“Parents make crucial decisions for their children all the time – where children are educated, how they are raised, how they feed them,” says Mr. Rabinowitz of Natera. “In a way, this is not so different.”
But Dr. Kimmelman says there is a crucial distinction: “When you put your child in a private school, the child interacts with the [environment] he or she has a choice about how they interact with it …. But when you make a medical decision, it results in a biological cascade of events in which they have no choice.”
And despite all its advances, science still knows too little about how genes function. Some do more than one job – genes involved in sickle cell anemia, for instance, also play a role in protecting against malaria. Is it possible that the genes judged undesirable could come back to haunt us?
“The history of medicine,” Dr. Kimmelman notes, “is filled with unintended consequences.”
Preconception screening, or ‘offspring projections'
Dr. Handyside predicts that one day soon parents will know long before sperm meets egg what ills may befall their children. Studies estimate that unknowingly we all carry genes linked to three or more diseases – he recently discovered that his include cystic fibrosis.
“The 21st-century couple is going to say, ‘Right, we want to start a family,' and then they get a $1,000 gene test and see what ... they carry that might get passed on.”
In the U.S., the future has already arrived as companies have begun to offer preconception screening. Existence Genetics in California calls it “offspring projections,” and analyzes the entire genomes of two people “to determine which diseases and traits their offspring are likely to inherit.”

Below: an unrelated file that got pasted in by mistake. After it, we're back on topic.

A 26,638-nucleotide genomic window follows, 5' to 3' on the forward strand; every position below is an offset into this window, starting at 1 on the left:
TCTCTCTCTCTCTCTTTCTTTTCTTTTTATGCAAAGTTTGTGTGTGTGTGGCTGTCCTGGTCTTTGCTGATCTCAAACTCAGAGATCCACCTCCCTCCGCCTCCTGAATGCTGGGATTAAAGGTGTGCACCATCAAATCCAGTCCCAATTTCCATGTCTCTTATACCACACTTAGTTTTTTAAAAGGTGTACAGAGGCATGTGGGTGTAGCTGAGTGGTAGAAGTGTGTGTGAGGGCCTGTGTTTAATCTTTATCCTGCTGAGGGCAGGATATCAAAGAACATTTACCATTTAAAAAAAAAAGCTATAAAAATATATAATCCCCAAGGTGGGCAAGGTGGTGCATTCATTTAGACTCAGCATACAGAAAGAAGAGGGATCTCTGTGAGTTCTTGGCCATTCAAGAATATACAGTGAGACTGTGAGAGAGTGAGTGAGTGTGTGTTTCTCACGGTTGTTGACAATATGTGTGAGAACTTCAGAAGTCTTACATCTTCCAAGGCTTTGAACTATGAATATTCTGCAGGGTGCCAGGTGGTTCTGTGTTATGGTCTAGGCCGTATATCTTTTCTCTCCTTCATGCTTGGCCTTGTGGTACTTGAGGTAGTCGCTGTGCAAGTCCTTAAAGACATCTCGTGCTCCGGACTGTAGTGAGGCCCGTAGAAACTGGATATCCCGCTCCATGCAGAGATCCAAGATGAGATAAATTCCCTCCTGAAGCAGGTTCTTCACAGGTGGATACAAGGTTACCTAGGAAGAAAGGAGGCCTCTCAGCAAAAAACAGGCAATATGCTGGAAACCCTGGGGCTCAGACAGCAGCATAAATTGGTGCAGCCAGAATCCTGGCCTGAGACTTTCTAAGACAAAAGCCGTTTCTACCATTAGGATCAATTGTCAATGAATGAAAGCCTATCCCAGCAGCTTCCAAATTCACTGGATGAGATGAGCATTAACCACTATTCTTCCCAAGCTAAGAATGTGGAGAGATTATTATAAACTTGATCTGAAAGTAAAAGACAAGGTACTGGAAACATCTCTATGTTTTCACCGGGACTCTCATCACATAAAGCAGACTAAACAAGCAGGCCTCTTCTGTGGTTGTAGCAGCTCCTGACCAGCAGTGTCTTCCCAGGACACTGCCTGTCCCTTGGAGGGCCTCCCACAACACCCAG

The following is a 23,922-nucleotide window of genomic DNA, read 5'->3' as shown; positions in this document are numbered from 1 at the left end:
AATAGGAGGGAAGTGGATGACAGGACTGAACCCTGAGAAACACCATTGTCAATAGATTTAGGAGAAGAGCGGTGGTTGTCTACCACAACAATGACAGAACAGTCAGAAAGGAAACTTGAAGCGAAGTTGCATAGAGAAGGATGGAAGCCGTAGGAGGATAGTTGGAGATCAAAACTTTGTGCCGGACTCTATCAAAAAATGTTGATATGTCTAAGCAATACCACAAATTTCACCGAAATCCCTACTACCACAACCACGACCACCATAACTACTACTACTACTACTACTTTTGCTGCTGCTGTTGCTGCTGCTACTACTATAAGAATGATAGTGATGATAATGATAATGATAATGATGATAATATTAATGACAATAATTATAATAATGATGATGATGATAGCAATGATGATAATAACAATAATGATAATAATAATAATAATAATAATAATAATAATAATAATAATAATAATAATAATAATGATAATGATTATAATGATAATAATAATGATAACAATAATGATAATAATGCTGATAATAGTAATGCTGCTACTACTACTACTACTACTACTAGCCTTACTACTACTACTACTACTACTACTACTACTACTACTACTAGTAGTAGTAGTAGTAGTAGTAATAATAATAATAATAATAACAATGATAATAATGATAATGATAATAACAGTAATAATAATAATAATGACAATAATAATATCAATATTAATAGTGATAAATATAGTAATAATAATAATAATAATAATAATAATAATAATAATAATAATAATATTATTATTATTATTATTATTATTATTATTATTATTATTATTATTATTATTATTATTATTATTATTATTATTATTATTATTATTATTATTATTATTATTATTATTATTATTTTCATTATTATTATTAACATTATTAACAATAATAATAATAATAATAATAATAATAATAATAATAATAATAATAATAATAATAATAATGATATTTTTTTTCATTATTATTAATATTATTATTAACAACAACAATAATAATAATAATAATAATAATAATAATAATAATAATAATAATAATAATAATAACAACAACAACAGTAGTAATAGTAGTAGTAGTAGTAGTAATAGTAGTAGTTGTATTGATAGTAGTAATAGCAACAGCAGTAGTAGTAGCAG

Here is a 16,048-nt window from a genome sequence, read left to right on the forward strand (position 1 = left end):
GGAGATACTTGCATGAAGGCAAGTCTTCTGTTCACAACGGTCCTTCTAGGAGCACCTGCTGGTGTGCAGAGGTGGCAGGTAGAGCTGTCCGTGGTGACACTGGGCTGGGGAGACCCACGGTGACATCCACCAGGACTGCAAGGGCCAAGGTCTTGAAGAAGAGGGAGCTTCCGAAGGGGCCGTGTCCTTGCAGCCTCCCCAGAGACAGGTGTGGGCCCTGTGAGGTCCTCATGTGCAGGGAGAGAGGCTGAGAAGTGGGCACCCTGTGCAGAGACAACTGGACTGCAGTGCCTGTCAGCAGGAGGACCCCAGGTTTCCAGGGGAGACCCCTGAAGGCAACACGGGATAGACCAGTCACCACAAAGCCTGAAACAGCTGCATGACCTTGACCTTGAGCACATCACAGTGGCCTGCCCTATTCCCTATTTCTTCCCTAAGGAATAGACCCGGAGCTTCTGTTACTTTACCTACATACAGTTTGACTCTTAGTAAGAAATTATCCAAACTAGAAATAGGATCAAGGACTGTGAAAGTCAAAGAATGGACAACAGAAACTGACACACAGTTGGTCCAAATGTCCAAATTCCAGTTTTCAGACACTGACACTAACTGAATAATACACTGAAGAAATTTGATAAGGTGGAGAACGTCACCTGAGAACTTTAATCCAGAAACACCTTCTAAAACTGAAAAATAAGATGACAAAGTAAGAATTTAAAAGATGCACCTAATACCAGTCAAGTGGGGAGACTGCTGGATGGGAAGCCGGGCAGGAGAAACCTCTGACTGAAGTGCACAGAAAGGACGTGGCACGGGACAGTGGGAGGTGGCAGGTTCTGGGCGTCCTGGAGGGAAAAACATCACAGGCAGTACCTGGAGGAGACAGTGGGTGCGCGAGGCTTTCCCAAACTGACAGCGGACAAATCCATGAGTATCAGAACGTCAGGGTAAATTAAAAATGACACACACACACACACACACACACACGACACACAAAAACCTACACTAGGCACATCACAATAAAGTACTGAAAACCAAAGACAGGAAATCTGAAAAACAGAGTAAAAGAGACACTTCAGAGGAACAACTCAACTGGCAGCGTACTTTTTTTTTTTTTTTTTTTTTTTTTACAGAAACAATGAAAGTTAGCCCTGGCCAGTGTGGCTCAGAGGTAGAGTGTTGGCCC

Company founder Brandon Colby says that, in a way, his genes determined his future. Growing up in Long Island, N.Y., he was never allowed to run or play field sports with the other boys.
“Why?” he asked his parents.
“Because of your genes,” they replied.
Born with epidermolysis bullosa simplex, an incurable genetic condition, he breaks out in painful blisters on his hands and feet when exposed to heat and friction. As a child, he had to be held down while they were lanced.
Now 33, Dr. Colby is a geneticist with a business degree from Stanford and a company with a microchip that can test a remarkable 1,500 genetic traits at once, including heart disease, seasonal affective disorder, obesity, athletic ability, hair and eye colour, height, susceptibility to alcohol and nicotine addictions, lactose intolerance and one of several genes linked to intelligence. This particular gene has been shown to result in a seven-point IQ gain if a baby is also breast-fed, he says: “We're interested in using the genetic information that will allow parents to take action.”
Still, a technical hurdle remains – figuring out how to amplify enough DNA from a single embryonic cell to run such an extensive test. But Dr. Colby is confident that the answer is coming soon, just as he is certain that “PGD will be part of my reproductive future.”
He is determined not to hand down his skin condition, even if he has thrived despite it – becoming a doctor, building a business and writing a book (called Outsmart Your Genes). He has even found a way to exercise – cruising the hillsides of Santa Barbara on a bicycle with custom-made, non-friction handlebars and special shoes.
“I have wrestled with this idea, that if this technology had been available to my parents, I might not be here. But then someone else would be and, hopefully, that person would have had the same value of a life.”
Of course, even erasing his own existence seems insignificant compared with his plans for shaping the future. Eventually, “we're going to see most [major]diseases fade from existence,” he says.
“Our next major leap of evolution as a species will be one that we control.”
Editor's note: The Center for Genetics and Society is based in California. Incorrect information appeared in an earlier version of this article.
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